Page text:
Try, try, try again

Saint John of Kronstadt writes, “If you fall, rise and you shall be saved.” All of us sin constantly. We slip and fall, sometimes dozens of times a day. But it’s important that we get up immediately and continue walking toward God. No matter how many times we fall, we must get up and not look back. That sin you committed is now in the past. Repent, and the Lord will forgive. All you need to do is keep going, all the while asking for God’s help.

Learn to forgive yourself

It is okay to remember our past sins. Doing so serves as a warning for us, so we do not become prideful and fall into the same sin a second, third, or fiftieth time. But we must take care when remembering, because often we latch onto this memory and refuse to forgive ourselves for the sin we committed. If we truly meant it when we asked for forgiveness, God has already forgiven us. Therefore, we must learn to let go of our pride and forgive ourselves.

It is not just the recognition that things have gone wrong, but a realization that through Christ, they can be put right. ‘You fell,’ it is written, ‘now arise’ (Proverbs 24:16). And if you fall again, then rise again, without despairing at all of your salvation, no matter what happens.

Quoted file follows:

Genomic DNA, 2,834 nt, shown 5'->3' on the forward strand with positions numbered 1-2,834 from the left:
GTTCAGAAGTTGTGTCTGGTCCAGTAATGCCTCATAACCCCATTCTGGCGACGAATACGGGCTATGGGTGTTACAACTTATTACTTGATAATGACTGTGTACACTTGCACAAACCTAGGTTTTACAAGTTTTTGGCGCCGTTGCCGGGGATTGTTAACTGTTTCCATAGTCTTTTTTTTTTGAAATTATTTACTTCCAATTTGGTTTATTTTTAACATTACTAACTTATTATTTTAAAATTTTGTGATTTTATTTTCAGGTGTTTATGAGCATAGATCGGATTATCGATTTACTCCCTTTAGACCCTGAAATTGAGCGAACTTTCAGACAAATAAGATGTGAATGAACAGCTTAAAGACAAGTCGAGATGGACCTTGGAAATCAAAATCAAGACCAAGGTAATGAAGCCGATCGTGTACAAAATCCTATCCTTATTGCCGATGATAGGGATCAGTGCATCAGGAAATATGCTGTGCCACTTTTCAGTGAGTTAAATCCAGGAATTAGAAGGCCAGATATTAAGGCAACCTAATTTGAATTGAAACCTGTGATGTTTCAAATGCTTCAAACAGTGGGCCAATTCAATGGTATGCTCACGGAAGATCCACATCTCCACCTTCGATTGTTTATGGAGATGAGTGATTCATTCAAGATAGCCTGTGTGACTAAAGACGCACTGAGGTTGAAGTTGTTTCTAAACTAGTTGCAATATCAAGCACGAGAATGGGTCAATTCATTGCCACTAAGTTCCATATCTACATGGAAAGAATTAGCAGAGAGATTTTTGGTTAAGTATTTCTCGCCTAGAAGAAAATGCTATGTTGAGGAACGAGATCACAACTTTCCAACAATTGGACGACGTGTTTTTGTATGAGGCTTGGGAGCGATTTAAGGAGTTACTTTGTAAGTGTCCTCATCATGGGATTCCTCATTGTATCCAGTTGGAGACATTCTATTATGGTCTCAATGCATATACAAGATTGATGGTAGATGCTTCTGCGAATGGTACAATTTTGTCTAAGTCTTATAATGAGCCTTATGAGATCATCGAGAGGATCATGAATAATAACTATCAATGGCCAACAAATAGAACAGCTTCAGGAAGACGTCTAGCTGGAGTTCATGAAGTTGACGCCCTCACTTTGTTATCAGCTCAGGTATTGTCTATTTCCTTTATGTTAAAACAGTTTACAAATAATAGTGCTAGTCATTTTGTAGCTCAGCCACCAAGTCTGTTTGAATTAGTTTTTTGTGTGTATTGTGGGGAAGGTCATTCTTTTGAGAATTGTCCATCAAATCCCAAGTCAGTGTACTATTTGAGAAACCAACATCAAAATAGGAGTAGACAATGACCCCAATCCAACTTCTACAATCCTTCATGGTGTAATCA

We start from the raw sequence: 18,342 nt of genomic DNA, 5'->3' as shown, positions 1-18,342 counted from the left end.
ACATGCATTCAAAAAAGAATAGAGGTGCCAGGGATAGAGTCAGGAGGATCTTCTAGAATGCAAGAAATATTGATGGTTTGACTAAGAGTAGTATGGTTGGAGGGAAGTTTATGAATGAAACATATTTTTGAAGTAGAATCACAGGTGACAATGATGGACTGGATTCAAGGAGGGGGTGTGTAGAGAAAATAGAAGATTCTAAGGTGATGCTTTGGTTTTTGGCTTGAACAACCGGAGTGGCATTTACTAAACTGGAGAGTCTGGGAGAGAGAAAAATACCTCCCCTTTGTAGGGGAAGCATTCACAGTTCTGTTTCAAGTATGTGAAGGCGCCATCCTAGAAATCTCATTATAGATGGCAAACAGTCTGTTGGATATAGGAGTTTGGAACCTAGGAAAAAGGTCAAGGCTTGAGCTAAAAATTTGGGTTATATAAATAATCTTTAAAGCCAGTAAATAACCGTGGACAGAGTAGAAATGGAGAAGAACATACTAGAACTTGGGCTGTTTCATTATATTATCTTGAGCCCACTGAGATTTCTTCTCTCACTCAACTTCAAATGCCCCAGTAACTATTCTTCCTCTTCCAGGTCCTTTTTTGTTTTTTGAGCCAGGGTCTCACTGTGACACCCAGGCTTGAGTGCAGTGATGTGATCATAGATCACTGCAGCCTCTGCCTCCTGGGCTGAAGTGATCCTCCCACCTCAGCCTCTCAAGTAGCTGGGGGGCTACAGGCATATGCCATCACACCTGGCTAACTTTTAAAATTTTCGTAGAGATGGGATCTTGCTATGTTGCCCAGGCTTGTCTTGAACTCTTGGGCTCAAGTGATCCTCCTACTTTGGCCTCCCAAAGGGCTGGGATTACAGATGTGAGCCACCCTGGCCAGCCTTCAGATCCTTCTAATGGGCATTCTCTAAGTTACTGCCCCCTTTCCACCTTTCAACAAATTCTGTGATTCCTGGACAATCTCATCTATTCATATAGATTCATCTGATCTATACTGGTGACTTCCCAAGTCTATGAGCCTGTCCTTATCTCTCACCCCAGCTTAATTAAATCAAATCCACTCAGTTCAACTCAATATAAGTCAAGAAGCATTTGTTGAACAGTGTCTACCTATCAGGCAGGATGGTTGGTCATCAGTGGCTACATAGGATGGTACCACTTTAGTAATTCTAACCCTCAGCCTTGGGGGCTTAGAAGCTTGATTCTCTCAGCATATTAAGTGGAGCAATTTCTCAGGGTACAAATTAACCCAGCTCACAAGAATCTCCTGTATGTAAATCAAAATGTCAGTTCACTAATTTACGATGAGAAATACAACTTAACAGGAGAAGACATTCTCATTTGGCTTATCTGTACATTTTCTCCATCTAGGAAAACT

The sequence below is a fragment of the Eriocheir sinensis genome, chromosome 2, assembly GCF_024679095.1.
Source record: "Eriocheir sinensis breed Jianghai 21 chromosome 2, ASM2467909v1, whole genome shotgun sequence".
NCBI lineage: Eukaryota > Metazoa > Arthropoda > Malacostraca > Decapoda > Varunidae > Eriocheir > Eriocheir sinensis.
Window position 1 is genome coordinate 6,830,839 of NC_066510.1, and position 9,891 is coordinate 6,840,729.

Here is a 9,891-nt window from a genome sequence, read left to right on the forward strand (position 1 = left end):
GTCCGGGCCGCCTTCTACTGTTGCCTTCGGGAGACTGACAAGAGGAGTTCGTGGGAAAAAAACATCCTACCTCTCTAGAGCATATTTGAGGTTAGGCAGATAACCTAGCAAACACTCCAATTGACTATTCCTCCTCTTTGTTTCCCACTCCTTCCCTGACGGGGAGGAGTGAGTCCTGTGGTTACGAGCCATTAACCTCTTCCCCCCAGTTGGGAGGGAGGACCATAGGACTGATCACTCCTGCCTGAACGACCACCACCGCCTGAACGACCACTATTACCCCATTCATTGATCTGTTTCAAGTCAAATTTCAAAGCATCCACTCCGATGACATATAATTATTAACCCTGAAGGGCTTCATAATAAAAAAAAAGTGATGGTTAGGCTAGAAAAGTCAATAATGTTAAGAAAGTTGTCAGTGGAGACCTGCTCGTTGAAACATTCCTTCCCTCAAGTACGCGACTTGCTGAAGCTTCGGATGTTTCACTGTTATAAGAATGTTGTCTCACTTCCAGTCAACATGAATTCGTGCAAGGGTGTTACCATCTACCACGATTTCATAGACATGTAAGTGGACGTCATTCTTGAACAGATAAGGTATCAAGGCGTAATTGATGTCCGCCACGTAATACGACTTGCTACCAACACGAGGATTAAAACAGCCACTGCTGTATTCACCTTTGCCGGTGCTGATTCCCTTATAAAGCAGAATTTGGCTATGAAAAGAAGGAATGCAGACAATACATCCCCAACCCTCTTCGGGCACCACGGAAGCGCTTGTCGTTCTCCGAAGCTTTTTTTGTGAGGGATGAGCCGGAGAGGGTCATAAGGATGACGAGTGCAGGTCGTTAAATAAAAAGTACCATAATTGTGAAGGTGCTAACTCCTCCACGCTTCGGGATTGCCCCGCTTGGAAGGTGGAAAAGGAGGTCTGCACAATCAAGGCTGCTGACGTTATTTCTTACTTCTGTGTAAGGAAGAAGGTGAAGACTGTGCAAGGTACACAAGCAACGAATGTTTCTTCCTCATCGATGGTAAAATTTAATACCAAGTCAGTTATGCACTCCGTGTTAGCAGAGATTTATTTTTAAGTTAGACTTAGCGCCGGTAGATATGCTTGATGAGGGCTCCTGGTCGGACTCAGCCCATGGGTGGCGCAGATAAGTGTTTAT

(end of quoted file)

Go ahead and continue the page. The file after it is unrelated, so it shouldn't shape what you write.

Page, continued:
Saint Peter of Damascus

We must remember the abyss of God’s mercy and love for mankind. The demons will make you see the Lord’s face as terrible and unmerciful, rejecting your prayer and repentance. But remember His words, full of hope and boldness for us: “Him that cometh to Me, I will in no wise cast out;” and “Come unto Me, all ye that labor and are heavy laden, and I will give you rest.”

Repentance means a change of heart

Sin produces spiritual death, and the weight of sin on our souls can quickly become unbearable. If we do not confront our sinfulness and confess our sins, we distort and pervert our perception of reality. Through true repentance, we open the door to the Kingdom of God that resides within each of us. If we keep that door closed with a prideful heart and mind, none can enter and experience the Kingdom of God (Matthew 3:2; Luke 17:21).

When we truly repent, our behavior will change. By the grace of God, we will strive to defeat our passions and act the way our Lord wants us to live. No matter how many times we fall, we need to remember to get back up and try again. We also need to learn how to forgive ourselves and others as God forgives us.

Keep Reading: How To Prepare For Confession